KENTVILLE - The future makeup of Webster Street is a hot topic of conversation these days.
About 200 people turned out for a public meeting the Town of Kentville hosted April 4 regarding the proposed Webster Street Traffic Calming and Beautification Project. The evening session, hosted at the Kentville Fire Hall, included a presentation providing an overview of the project and breakout discussions to gather comments from the public.
If approved by council, the proposed project would see Webster Street and Webster Court altered to allow for the installation of a protected bike lane. The concept has raised some concerns about the potential traffic-related implications of reducing the main section of Webster Street to one lane and eliminating some parking spaces in front of businesses and service providers.
‘More than a bike lane’
Rachel Bedingfield, parks and recreation director for the Town of Kentville, told the crowd that the project grew from a desire to connect the two ends of the rail trail system, and the consultant’s report examining how this could be achieved highlighted opportunities to both create an accommodating cycling facility and take steps to improve the pedestrian experience on Webster Street at the same time.
“When we read this, this is what caused us to pause because all of a sudden, with that information in there, it became something much bigger than a bike lane,” she said.
The proposal aims to prioritize people over vehicles and beautification over parking in hopes of spurring more economic growth and having a positive retail impact, Bedingfield said.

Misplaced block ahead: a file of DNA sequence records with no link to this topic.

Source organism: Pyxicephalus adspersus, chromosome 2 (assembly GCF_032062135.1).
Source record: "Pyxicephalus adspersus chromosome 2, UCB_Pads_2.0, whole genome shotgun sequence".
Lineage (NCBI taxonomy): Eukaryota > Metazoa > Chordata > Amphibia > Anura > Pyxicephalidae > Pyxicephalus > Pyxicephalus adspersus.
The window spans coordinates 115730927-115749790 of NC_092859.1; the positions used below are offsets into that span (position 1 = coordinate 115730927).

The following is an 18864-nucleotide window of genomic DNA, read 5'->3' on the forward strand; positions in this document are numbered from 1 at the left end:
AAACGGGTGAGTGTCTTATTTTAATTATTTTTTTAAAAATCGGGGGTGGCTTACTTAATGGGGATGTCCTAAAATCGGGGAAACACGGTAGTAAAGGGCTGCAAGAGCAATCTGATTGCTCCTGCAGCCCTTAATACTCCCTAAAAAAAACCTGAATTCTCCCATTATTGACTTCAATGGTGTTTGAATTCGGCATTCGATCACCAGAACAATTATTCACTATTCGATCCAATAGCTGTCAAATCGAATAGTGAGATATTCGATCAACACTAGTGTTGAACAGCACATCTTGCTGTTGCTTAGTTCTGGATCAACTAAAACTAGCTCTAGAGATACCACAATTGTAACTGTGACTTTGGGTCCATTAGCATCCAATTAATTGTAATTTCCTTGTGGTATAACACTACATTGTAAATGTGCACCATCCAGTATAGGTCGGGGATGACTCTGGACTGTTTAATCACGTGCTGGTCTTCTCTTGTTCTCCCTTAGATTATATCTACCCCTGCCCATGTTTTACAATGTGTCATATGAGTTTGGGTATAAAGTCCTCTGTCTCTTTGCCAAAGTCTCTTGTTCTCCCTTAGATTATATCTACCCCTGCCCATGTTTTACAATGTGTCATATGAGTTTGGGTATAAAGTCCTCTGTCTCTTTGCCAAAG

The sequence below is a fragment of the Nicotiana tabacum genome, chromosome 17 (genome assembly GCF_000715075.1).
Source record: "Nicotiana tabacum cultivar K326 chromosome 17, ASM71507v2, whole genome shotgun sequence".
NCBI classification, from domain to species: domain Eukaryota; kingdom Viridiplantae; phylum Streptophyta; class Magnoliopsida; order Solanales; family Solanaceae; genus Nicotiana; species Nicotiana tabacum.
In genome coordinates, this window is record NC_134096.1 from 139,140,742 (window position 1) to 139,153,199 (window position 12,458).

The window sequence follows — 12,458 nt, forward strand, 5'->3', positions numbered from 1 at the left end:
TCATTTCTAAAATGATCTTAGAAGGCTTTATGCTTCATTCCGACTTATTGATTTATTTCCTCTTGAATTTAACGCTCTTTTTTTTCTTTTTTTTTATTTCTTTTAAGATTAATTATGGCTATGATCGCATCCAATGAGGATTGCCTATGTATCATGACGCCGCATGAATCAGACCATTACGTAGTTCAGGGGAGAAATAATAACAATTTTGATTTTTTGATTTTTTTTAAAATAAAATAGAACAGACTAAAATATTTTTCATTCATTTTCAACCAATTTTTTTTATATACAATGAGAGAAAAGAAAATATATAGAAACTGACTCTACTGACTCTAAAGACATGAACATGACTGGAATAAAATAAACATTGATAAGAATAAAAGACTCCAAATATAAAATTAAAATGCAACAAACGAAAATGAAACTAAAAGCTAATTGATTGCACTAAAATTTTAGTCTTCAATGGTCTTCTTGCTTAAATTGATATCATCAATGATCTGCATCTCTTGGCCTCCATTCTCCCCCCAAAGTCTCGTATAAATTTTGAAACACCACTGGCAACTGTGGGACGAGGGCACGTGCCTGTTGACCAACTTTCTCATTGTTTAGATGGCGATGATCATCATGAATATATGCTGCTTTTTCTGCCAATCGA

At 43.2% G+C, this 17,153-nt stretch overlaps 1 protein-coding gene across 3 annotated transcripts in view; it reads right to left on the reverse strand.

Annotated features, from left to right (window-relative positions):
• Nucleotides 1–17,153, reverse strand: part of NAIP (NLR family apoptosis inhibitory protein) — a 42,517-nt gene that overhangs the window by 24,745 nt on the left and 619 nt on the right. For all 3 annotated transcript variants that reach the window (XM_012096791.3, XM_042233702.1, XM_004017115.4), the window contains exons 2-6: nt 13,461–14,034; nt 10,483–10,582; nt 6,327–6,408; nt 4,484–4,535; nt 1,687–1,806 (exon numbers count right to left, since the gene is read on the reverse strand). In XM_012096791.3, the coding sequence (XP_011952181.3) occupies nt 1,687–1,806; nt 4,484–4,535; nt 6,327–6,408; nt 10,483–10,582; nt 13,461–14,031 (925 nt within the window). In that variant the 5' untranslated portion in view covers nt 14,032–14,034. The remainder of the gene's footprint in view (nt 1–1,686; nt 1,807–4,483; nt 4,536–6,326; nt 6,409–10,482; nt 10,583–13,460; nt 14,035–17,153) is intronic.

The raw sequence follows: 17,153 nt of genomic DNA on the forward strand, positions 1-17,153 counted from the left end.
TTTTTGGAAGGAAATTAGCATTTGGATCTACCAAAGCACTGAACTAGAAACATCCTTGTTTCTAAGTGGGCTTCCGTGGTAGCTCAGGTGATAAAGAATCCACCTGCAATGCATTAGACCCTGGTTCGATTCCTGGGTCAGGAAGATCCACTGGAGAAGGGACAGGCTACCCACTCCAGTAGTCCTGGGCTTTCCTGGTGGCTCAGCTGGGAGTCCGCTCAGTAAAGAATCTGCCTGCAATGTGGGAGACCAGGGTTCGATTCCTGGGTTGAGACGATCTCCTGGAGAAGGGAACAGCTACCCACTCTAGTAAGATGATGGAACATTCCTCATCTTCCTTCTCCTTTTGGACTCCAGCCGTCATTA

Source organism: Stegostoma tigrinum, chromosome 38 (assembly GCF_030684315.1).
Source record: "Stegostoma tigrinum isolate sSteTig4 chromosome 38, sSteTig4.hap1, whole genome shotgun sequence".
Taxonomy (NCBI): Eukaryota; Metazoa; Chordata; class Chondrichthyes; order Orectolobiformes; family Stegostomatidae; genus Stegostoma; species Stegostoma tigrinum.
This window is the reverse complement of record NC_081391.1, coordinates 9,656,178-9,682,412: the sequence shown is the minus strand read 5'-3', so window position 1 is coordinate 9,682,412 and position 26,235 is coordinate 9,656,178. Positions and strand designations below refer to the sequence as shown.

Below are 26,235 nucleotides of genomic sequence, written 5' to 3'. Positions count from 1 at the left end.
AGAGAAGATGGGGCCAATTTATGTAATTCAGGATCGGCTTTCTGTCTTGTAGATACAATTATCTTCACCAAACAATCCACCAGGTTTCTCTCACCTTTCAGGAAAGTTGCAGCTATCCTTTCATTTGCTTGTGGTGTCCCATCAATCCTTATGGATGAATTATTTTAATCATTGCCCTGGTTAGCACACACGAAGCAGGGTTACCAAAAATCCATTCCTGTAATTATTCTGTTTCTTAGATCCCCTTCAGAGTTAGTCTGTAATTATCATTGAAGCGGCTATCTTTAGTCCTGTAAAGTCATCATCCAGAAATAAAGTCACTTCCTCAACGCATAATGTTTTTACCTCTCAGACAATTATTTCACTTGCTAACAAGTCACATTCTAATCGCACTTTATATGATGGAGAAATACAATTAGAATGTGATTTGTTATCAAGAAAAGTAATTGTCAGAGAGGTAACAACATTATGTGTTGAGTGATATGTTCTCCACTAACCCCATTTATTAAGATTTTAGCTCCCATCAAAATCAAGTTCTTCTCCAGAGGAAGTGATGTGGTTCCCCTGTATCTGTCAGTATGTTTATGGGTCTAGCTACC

“It (represents) a huge opportunity to impact our community economically.”
The current proposal recommends reducing the bulk of Webster Street proper, from Cornwallis to Aberdeen, to one driving lane.
“It is a one-lane street all the way up until just before Scotiabank, where it turns into a two-lane so that there is an opportunity to have a turning lane at that light there,” said Bedingfield.
Alternate options regarding the addition or removal of parking spaces could be considered if there is a need to make room for loading zones for businesses, she added.
“There’s lots of options for all of these, but we haven’t had a chance to sit down with the business community specifically and talk about these, if people are interested in moving forward on this.”
The consultant’s report prepared by WSP recommended eliminating four parking spaces on the south of side of Webster Street, just east of Aberdeen, but Webster Court would be the hardest hit by the proposed loss of parking spaces.
There is an opportunity to create a new, 36-spot parking lot to service the downtown core off of Justice Way, Bedingfield said.
A destination street
She stressed the beautification work, coupled with the proposed two-way bike lane linking Kentville to larger trail systems within the province, align with a vision to create a destination street.
“It’s more than just a bike lane. We’re talking about adding greenery downtown, we’re talking about bump-outs to calm the traffic and making it more pedestrian friendly. We’re talking about infusing more money into our trees, into our benches – all of these spaces.”
The projected budget for the project is $195,000, with Bicycle Nova Scotia offering to contribute $37,000.
Lindsay Young, community and economic development co-ordinator for the Town of Kentville, urged the public to see the revitalization project as a way to make room for continuous improvements.
“We wish to explore what choices and potential changes we could make that will move downtown Kentville towards becoming more of a gathering place for people, making it a real destination that folks seek out and want to spend time in because it is welcoming, comfortable and because they feel good when they’re here,” she said, adding that the vision is to create a complete street that is accessible for pedestrians of all ages and abilities.